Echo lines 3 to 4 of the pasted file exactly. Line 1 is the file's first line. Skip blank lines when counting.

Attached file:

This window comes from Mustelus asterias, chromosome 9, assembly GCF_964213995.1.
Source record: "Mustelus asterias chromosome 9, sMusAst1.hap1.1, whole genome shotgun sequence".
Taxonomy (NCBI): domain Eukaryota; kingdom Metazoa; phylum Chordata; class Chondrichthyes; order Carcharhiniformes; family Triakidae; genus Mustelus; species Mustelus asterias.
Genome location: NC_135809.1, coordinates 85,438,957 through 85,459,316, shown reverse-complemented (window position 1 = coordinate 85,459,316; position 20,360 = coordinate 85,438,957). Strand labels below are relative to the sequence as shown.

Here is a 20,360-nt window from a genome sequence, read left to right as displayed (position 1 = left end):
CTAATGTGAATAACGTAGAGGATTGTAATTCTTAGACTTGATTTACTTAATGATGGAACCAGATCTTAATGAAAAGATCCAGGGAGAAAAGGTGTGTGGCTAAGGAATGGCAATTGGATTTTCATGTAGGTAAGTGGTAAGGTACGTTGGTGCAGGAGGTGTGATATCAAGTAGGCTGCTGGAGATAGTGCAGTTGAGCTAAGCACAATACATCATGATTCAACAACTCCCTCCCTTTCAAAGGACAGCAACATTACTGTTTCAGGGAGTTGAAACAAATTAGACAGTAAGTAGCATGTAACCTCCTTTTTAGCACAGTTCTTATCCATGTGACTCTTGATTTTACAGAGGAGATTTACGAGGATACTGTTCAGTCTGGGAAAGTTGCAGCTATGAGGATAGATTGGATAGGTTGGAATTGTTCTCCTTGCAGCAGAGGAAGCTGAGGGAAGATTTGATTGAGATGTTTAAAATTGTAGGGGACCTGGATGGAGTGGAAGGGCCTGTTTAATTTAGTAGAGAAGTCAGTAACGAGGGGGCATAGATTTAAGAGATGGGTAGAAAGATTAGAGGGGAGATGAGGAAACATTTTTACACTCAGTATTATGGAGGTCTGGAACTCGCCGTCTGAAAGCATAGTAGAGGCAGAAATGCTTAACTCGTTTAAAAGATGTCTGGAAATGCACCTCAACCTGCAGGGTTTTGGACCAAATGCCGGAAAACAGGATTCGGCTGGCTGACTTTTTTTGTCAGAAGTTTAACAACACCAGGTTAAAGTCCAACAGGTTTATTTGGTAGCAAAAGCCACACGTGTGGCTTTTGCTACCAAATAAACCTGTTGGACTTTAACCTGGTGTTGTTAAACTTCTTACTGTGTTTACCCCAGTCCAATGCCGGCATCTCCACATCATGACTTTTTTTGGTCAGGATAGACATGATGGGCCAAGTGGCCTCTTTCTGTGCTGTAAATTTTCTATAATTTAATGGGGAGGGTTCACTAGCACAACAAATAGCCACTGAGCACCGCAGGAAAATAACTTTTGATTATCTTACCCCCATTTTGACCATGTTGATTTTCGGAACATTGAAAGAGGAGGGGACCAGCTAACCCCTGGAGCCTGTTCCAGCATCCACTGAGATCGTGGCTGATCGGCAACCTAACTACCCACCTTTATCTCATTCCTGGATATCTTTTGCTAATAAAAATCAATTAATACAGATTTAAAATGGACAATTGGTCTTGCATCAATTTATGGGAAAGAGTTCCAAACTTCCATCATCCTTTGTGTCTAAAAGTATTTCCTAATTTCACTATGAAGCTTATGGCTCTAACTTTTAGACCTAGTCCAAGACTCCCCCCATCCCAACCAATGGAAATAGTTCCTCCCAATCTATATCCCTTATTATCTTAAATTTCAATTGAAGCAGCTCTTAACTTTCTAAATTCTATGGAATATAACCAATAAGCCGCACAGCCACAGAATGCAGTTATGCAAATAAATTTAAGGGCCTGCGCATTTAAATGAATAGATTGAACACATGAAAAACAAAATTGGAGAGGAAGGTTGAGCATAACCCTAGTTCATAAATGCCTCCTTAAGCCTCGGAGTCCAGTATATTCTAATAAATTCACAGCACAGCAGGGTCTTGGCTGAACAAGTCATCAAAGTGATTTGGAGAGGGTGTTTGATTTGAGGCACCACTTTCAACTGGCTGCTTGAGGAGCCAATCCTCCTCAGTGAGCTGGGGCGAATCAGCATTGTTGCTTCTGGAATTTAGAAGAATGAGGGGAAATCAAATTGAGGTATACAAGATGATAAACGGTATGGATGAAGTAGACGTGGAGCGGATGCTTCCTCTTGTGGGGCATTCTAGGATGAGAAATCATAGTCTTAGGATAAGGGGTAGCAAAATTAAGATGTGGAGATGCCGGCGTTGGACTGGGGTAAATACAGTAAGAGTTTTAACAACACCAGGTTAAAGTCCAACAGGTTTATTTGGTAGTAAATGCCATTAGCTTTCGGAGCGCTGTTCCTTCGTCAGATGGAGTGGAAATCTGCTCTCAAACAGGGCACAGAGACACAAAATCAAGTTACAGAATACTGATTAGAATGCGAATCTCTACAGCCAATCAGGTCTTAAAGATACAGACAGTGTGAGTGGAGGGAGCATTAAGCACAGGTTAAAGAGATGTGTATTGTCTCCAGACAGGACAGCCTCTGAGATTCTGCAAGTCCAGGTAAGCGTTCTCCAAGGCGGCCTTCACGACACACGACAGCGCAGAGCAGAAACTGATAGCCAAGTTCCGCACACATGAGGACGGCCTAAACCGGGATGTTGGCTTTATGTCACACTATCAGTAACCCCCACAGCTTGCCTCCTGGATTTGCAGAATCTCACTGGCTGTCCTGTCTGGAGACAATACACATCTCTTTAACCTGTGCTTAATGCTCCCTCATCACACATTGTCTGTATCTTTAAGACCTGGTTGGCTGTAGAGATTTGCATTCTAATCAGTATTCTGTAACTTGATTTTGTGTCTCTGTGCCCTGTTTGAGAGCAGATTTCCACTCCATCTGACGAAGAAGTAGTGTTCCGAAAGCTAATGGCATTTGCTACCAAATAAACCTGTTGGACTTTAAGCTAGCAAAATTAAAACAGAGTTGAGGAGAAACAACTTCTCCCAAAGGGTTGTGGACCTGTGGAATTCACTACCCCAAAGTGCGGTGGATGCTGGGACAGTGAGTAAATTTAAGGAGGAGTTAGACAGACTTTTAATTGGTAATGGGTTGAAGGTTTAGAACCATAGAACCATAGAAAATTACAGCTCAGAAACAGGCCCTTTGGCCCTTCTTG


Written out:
Taxonomy (NCBI): domain Eukaryota; kingdom Metazoa; phylum Chordata; class Chondrichthyes; order Carcharhiniformes; family Triakidae; genus Mustelus; species Mustelus asterias.
Genome location: NC_135809.1, coordinates 85,438,957 through 85,459,316, shown reverse-complemented (window position 1 = coordinate 85,459,316; position 20,360 = coordinate 85,438,957). Strand labels below are relative to the sequence as shown.